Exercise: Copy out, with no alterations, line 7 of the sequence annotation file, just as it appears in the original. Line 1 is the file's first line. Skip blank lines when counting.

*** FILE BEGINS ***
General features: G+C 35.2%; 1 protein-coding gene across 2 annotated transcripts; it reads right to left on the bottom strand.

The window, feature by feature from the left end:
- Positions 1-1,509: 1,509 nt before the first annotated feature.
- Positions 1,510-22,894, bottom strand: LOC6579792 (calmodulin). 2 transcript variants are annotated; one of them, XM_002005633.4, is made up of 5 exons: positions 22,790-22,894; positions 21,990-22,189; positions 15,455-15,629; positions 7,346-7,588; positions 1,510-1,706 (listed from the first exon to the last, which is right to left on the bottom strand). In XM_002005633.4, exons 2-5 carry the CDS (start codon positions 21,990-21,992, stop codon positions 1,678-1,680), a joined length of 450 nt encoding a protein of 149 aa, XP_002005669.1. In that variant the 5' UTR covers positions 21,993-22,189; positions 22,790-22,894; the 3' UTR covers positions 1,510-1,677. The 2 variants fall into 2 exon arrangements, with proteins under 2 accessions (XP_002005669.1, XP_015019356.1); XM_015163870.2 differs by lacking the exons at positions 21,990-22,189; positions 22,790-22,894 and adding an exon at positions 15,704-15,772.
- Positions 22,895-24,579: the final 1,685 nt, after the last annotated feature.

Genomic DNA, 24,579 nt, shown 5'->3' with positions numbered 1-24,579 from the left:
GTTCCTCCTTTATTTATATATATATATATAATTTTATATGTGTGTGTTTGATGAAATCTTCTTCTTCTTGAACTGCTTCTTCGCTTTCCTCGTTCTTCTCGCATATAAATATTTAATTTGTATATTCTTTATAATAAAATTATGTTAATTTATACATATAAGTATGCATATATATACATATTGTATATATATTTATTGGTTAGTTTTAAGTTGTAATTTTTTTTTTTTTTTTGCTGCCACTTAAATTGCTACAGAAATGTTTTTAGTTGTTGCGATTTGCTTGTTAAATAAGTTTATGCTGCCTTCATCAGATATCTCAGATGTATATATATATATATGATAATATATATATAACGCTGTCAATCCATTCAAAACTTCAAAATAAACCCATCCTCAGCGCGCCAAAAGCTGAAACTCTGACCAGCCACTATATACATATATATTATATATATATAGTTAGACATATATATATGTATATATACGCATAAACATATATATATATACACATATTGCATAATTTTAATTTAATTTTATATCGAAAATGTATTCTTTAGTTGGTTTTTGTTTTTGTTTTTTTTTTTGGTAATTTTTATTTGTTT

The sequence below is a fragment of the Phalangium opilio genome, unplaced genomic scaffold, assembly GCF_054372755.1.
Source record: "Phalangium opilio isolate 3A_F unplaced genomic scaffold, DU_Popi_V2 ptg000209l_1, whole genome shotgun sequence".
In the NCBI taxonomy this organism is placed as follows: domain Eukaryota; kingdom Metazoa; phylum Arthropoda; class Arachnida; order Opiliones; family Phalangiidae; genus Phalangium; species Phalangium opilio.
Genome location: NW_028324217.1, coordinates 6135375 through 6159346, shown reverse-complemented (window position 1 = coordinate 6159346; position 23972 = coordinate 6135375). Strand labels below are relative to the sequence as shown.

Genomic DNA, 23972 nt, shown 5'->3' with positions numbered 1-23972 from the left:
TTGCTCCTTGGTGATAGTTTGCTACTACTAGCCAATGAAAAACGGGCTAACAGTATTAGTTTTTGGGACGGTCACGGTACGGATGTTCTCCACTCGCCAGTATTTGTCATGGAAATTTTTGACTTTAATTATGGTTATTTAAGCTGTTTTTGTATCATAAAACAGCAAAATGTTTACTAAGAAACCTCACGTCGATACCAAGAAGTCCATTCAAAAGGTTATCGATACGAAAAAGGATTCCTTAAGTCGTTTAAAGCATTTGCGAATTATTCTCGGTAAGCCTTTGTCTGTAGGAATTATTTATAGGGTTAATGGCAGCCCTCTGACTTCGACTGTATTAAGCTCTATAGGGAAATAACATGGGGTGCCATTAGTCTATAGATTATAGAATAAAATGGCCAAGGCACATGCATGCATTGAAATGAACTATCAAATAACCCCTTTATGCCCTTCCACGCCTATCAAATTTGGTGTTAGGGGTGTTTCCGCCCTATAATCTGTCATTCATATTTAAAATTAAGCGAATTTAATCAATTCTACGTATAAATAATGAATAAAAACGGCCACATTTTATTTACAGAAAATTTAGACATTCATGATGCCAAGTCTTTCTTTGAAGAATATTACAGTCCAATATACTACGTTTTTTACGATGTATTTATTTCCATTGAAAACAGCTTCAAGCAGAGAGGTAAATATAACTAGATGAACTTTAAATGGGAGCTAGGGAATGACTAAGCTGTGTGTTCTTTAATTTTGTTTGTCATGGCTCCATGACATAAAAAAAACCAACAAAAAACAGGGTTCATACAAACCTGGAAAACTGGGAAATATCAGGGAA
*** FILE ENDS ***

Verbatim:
GTTCCTCCTTTATTTATATATATATATATAATTTTATATGTGTGTGTTTGATGAAATCTTCTTCTTCTTGAACTGCTTCTTCGCTTTCCTCGTTCTTCTCGCATATAAATATTTAATTTGTATATTCTTTATAATAAAATTATGTTAATTTATACATATAAGTATGCATATATATACATATTGTATATATATTTATTGGTTAGTTTTAAGTTGTAATTTTTTTTTTTTTTTTGCTGCCACTTAAATTGCTACAGAAATGTTTTTAGTTGTTGCGATTTGCTTGTTAAATAAGTTTATGCTGCCTTCATCAGATATCTCAGATGTATATATATATATATGATAATATATATATAACGCTGTCAATCCATTCAAAACTTCAAAATAAACCCATCCTCAGCGCGCCAAAAGCTGAAACTCTGACCAGCCACTATATACATATATATTATATATATATAGTTAGACATATATATATGTATATATACGCATAAACATATATATATATACACATATTGCATAATTTTAATTTAATTTTATATCGAAAATGTATTCTTTAGTTGGTTTTTGTTTTTGTTTTTTTTTTTGGTAATTTTTATTTGTTT